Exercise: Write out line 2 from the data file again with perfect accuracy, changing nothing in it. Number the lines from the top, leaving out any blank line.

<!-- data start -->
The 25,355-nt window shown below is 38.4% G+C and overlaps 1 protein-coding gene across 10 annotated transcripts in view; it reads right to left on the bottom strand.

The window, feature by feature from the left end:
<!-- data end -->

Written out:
The window, feature by feature from the left end: